Saturday, April 23, 2011

Heaven is for real


Today, in my local newspaper, there are a couple of puff pieces (here and here) about Heaven Is For Real, the latest "non-fiction" bestseller written by an evangelical pastor here in Nebraska (along with the co-author of Sarah Palin's Going Rogue).

Both articles were written by the same free-lance writer - a woman who clearly reveals her own bias with "It's because he is a child that Colton is a credible witness," and "There is a heaven, and it's a beautiful place with a big God and people who love us and are waiting for us." (And that's in her book review!) Yes, it's clearly no coincidence that these articles were published on Easter weekend.

But all I could think of, when I read them, was... how can anyone be this gullible? I hadn't heard of the book before, but apparently I'm in the minority, since 1.5 million copies are currently in print. Yeah, that's a real economic incentive to come up with something sensational, even if this pastor's religious motives weren't enough.

Of course, the scary thing is that he probably believes all this nonsense himself. And the really scary thing is that so many other people do, too. Yes, it's easy to believe what you want to believe, but... is there actually no limit to what ridiculous stuff you're willing to swallow, then?

Well, I won't repeat the comments I made at the JournalStar. Check out the articles for yourself, if you're curious. But if you want an antidote to the pablum in those articles, you might check out Susan Jacoby's post about the book.

Here's an excerpt:
No doubt the boy’s memories are as vivid and sincere as the memories of all of those preschoolers, coached by adults and “recovered memory” therapists in the 1980s, who claimed that they had been sexually abused en masse in nursery schools by teachers practicing Satanic rituals.

This book, and its commercial success, remind us again of the effectiveness of religious indoctrination early in life. They recall the truth of the Jesuit saying, “Give me a child until he is seven, and I will show you the man.” Can there possibly be any child raised by devout Christian parents who does not, well before kindergarten, have images of winged beings and puffy clouds embedded in his or her brain? Small children believe in Santa Claus for the same reason--because their parents, whom they love, teach them to believe in Santa. The difference is that, at an appropriate age, parents admit that the Santa story isn’t true. They never admit, however, that heaven is the same sort of story.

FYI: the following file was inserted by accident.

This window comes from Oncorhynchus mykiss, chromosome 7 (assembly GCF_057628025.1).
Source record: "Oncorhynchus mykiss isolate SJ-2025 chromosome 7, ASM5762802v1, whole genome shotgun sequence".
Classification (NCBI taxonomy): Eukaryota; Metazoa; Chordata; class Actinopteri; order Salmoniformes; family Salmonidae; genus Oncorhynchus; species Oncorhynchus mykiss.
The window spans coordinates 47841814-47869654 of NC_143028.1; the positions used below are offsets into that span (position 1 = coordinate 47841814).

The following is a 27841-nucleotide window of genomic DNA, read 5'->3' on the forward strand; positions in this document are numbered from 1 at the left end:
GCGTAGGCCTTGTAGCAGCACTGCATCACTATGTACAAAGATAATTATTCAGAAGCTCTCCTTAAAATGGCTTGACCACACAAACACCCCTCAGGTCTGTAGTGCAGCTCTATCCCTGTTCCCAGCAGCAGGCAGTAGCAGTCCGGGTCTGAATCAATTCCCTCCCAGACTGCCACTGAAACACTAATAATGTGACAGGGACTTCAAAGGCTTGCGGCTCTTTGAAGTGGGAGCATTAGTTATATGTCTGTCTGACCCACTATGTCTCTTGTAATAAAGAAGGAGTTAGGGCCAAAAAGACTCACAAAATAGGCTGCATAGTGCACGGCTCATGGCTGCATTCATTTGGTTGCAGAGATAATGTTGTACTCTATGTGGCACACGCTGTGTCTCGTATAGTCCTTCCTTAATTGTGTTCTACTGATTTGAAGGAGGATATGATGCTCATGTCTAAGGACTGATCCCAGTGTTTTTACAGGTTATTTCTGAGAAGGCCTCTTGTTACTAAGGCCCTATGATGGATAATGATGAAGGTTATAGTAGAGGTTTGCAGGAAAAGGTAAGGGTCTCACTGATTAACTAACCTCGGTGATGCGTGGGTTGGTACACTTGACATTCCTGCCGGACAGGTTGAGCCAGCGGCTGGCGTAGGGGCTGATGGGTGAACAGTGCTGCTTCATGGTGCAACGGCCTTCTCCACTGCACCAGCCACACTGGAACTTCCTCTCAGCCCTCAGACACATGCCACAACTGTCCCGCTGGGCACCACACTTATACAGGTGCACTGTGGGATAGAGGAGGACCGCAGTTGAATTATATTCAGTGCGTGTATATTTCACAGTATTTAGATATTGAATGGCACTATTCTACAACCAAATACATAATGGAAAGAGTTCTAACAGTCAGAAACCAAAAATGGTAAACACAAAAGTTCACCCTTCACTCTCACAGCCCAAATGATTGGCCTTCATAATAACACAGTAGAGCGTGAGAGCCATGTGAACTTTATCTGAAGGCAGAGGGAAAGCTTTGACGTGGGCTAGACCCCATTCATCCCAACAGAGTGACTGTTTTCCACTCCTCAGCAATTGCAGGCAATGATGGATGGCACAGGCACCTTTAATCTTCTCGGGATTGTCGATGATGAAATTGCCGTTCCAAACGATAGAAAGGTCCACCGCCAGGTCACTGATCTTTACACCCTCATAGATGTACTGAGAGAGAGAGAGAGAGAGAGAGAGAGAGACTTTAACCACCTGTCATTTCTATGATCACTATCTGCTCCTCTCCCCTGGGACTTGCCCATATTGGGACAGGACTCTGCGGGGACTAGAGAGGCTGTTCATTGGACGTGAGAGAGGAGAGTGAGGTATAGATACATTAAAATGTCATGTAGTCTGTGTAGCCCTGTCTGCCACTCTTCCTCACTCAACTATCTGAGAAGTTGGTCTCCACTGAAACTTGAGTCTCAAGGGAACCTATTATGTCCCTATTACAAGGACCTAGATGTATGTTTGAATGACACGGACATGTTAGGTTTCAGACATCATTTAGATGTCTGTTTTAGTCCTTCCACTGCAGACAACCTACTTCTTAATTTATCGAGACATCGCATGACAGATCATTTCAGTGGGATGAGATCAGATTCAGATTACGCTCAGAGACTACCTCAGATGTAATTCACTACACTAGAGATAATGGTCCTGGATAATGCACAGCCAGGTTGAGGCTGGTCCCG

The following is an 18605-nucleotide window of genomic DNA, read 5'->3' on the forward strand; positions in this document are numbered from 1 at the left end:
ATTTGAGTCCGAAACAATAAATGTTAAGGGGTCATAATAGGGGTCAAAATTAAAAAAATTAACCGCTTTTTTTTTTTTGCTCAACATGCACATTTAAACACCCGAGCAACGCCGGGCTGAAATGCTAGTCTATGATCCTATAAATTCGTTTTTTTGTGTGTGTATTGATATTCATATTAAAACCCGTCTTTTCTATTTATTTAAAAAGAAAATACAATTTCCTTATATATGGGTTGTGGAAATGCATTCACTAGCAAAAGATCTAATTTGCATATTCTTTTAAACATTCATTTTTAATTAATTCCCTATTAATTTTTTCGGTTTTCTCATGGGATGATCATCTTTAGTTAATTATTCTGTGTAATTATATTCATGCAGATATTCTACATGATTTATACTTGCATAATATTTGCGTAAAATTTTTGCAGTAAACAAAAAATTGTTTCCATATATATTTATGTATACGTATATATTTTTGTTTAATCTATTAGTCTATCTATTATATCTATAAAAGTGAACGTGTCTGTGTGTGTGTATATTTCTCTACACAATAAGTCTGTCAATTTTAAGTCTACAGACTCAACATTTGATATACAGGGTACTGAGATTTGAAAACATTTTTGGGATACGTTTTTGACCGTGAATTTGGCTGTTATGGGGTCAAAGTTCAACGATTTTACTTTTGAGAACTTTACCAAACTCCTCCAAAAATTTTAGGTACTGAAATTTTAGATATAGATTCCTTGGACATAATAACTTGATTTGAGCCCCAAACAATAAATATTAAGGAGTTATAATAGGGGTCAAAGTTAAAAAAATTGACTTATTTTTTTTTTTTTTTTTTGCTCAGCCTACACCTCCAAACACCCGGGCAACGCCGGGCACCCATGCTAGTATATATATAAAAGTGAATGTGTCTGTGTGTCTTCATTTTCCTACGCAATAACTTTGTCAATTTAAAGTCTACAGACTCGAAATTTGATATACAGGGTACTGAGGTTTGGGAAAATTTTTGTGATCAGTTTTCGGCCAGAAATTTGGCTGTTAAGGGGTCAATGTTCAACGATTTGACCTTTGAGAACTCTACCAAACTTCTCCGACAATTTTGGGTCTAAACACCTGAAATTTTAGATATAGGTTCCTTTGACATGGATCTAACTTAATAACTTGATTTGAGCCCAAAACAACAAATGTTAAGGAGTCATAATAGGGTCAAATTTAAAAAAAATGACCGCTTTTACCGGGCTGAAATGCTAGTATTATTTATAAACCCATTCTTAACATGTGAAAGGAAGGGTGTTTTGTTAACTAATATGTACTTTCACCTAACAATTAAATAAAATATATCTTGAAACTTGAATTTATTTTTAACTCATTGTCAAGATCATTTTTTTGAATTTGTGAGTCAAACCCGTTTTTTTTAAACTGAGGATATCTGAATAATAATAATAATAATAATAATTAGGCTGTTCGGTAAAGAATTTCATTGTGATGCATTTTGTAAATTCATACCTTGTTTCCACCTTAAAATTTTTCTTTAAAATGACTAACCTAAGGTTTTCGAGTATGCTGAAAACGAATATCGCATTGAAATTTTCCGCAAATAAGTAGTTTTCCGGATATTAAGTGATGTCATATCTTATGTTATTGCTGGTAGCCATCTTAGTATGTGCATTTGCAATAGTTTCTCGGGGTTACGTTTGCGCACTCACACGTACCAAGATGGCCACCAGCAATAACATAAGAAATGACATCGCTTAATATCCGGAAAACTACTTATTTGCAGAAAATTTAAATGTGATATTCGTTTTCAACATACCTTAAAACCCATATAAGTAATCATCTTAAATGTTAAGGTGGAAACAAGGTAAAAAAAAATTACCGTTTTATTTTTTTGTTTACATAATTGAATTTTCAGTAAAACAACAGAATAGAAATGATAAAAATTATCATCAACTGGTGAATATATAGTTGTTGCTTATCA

What is truly disturbing about this book’s huge commercial success is that it attests to the prevalence of unreason among vast numbers of Americans. (The book is way down in the ranks on Amazon.com in the United Kingdom.) The Americans buying the book are the same people fighting the teaching of evolution in public schools. They are probably the same people who think they can reduce the government deficit without either paying higher taxes or cutting the military budget, Social Security and Medicare benefits. In this universe of unreason, two plus two can equal anything you want and heaven is not only real but anything you want it to be. At age four, the inability to distinguish between fantasy and reality is charming. Among American adults, widespread identification with the mind of a preschooler is scary.

Jacoby brings up the big problem with religion. After all, does it really matter if foolish people believe a pleasant fantasy like this? What does it hurt if gullible people want to believe what they want to believe.

The problem is that, when you abandon rationality with something like this, you're likely to abandon it where it counts, too. If you don't use reason and evidence here, will you ever use them? In particular, will you use them when the results aren't something you particularly like?

Or will you refuse to accept the scientific consensus about global warming, for example, or evolution, because you want to believe something different? Where does believing in a pleasant fantasy cease to be just an unimportant quirk and become a serious problem for America and the world?

We already know that the scientific method is the best way we've ever discovered of distinguishing the truth from pleasant-sounding falsehoods. We already know that reason and evidence, together, are the most reliable way to determine the truth, and that we must never stop questioning what we think we know.

When you abandon them once - because, after all, what does it really matter? - why won't you abandon them the next time the truth isn't what you wish it was? In religion, faith is a virtue. In science, faith is a vice. If you decide to use faith for some things and science for others, how will you decide when you'll use which?

I'll tell you exactly how you'll decide: Whenever science tells you something you don't want to hear, you'll choose faith, instead. If you use faith for anything at all, that's how this will turn out. Your religion and your understanding of science may not conflict now, but when they do, which will you choose to believe?